Academic journal article The Journal of Caribbean History

"There Is No City Here, but a Desert": The Contours of City Life in 1673 San Juan

Academic journal article The Journal of Caribbean History

"There Is No City Here, but a Desert": The Contours of City Life in 1673 San Juan

Article excerpt

Introduction

"There is no city here, but a desert" [No tiene aquí ciudad, sí desierto) were the words used by Bartolomé de Escañuela, bishop of the diocese of Puerto Rico from 1673 to 1676, to describe San Juan in a letter addressed to the queen of Spain in 1673. ' Escañuela was not alone in his assessment. Other mid- to late-seventeenth-century accounts attest not only to the scarcity of inhabitants in San Juan, but also throughout the island.2 Some observers also described San Juan as an impoverished and decadent city [ciudad pobre y decadente).3 Yet, how accurate were these descriptions of San Juan? Moreover, in what ways was the city in 1673 similar to both its Hispanic and non-Hispanic Caribbean counterparts at that time?

Owing to the scarcity of demographic data and historical records the city's colonial history has long been neglected, as has the study of seventeenth-century Puerto Rico. However, thanks in part to the census that Juan Guilarte de Salazar, a priest assigned to serve the cathedral of San Juan, conducted in 1673, one can reconstruct the contours of city life. Additionally, by examining civil status, race, gender, residential unit and household composition, residential patterns, and ownership of enslaved persons, it is possible to situate San Juan within the broader context of urban life in the colonial Caribbean. As we shall see, San Juan differed demographically in terms of race and gender, although, insofar as population, spatial dimensions and architecture were concerned, the city was quite comparable to its Hispanic and non-Hispanic counterparts.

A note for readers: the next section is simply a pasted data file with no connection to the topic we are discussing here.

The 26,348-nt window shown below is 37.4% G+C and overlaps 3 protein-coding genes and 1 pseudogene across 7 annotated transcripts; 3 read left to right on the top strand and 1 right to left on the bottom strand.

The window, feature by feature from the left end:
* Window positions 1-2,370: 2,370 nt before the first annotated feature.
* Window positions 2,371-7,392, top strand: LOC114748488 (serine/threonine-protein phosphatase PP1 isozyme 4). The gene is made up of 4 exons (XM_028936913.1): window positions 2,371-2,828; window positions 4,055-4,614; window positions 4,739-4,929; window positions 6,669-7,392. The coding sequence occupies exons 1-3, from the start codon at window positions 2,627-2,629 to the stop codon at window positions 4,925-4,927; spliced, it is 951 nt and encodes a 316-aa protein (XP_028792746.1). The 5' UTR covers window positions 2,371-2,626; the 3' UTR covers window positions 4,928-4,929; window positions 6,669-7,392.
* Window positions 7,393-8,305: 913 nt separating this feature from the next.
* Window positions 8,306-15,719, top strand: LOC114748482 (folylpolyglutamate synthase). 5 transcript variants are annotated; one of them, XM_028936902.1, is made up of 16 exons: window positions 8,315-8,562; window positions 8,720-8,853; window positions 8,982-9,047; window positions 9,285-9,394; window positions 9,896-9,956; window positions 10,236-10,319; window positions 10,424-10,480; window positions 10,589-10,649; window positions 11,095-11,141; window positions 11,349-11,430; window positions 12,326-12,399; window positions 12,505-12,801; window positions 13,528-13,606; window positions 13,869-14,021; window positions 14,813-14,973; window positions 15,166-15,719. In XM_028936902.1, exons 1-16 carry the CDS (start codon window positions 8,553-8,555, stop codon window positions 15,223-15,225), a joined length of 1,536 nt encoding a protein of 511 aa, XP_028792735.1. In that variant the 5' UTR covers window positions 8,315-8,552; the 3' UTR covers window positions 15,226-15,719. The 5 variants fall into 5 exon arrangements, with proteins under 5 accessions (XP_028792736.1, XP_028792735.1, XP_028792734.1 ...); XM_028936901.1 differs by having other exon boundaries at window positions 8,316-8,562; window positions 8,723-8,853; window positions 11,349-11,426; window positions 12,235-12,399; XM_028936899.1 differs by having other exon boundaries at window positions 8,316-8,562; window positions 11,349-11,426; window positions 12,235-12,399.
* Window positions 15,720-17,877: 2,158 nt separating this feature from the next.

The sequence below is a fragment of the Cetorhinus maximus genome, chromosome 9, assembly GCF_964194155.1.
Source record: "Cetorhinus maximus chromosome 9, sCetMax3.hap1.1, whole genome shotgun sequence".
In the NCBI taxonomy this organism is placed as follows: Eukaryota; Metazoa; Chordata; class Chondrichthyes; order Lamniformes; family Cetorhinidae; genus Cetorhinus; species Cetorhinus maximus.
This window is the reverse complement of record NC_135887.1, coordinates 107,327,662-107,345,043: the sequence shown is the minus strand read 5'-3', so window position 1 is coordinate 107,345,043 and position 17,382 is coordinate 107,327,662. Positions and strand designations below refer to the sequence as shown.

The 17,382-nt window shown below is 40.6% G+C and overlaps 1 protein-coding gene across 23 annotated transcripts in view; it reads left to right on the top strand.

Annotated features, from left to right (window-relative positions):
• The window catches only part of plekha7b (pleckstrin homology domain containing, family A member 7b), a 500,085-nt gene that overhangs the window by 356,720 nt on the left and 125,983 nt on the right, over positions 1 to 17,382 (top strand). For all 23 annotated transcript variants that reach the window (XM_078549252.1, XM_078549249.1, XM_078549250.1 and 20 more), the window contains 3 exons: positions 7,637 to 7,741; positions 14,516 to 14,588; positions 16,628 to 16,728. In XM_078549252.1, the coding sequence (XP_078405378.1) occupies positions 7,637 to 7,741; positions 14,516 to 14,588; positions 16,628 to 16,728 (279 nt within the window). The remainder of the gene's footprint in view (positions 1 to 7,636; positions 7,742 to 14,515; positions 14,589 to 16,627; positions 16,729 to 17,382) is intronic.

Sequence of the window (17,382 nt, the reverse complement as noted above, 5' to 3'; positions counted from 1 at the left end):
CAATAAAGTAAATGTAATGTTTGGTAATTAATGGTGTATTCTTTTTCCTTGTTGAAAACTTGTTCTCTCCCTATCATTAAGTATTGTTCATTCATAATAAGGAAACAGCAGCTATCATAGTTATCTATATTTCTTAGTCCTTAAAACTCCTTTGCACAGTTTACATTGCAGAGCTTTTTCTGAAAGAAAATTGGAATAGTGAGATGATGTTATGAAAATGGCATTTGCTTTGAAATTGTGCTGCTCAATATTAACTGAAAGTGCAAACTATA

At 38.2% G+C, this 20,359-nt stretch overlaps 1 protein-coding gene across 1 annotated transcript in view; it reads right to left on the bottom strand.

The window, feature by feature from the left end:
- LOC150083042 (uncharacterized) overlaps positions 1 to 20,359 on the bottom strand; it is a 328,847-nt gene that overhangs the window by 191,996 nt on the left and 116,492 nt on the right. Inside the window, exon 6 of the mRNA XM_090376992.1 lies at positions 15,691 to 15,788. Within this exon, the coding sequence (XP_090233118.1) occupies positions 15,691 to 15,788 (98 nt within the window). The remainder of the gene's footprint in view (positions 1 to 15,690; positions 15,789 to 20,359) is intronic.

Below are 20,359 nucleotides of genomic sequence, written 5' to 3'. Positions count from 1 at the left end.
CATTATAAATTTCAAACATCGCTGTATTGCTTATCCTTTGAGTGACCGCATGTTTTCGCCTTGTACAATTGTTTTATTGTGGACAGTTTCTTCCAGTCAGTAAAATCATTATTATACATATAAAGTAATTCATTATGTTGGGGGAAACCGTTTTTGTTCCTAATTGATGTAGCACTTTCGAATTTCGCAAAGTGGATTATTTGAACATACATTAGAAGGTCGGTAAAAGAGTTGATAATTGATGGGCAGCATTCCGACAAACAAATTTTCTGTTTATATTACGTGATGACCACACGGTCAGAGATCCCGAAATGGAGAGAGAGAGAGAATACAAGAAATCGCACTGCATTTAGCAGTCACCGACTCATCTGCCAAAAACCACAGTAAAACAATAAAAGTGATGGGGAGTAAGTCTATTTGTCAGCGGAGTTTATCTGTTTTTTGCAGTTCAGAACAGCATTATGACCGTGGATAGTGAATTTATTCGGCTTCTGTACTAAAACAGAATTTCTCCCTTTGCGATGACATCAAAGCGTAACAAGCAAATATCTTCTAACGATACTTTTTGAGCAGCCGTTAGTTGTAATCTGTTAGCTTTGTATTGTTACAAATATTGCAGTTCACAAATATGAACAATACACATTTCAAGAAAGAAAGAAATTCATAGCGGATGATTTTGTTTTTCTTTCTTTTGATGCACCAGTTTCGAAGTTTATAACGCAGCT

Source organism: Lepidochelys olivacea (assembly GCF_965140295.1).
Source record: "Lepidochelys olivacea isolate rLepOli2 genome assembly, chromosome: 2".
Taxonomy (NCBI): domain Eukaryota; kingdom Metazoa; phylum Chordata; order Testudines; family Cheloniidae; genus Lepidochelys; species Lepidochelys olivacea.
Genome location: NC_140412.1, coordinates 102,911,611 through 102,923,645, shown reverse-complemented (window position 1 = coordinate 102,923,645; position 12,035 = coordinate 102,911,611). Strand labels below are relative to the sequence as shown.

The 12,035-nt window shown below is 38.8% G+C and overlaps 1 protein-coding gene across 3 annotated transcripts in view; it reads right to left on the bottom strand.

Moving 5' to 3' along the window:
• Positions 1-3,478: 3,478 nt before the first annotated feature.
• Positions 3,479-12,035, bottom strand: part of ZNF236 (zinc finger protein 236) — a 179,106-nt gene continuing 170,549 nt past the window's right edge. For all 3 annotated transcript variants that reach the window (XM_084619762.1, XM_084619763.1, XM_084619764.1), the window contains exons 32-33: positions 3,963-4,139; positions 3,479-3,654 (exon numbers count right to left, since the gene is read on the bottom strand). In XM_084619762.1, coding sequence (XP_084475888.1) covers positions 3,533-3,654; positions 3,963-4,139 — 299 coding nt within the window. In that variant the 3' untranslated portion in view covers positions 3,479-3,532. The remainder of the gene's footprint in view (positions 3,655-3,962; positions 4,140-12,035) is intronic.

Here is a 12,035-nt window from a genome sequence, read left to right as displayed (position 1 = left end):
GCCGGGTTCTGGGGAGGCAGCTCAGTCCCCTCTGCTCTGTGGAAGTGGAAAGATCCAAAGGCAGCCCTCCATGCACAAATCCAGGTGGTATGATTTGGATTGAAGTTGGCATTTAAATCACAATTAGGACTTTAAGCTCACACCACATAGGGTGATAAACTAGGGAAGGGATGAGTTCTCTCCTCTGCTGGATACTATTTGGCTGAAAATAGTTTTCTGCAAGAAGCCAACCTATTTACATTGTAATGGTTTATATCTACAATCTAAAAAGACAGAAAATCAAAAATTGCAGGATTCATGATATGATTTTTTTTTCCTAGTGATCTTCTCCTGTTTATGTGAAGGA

The 1673 census affords us a unique opportunity to analyse San Juan's demographic profile in comparison to that of other Caribbean cities. Urban demography in the colonial Caribbean has focused almost exclusively on Havana (the largest city in the Hispanic Caribbean), Bridgetown (the largest city in the non-Hispanic Caribbean), and Spanish Town (the former capital of Spanish Jamaica), which means that cities on the so-called margins such as San Juan have been largely ignored.4 Whereas sugar and slavery were the driving force behind the origins and development of cities throughout much of the non-Hispanic Caribbean in this period, cultivation of this commodity using enslaved labour was not as important in the growth and prosperity of their Hispanic counterparts in the latter half of the seventeenth century. Cities like Havana and, to a lesser extent, San Juan functioned as military presidios (garrisons), and instead relied upon a large service economy that catered to the needs of the Spanish fleet and the military garrison. Further research is needed with regard to race and gender relations within such cities, where free Whites outnumbered enslaved persons and the presence of women (free and unfree) figured prominently in the social landscape. Herein lies the value of the 1673 San Juan census, which allows us to broaden our understanding of the peculiar characteristics of colonial Caribbean cities with large service economies during a period of history for which such information is relatively scarce.

Information contained in the census allows one to ascertain the civil status of the city's population, identify its racial composition, and calculate the sex ratio within the various segments of the population. Census data also lend themselves to a detailed analysis of residential unit and household composition. In addition, it is possible to reconstruct the spatial distribution of Whites, the enslaved, and Pardos (that is, Free Blacks or persons of mixed race) throughout the city and to discern residential patterns.5 Moreover, the enumeration of enslaved persons permits an in-depth examination of urban slaveholding patterns. Finally, we should not overlook the importance of the 1673 census to the study of both San Juan and the island's population history. As the only census undertaken for San Juan in the seventeenth century (indeed, no other census was undertaken for San Juan or for the island until 1765), it is also essential for evaluating the city's population growth (or decline) over the course of the second half of that century. …

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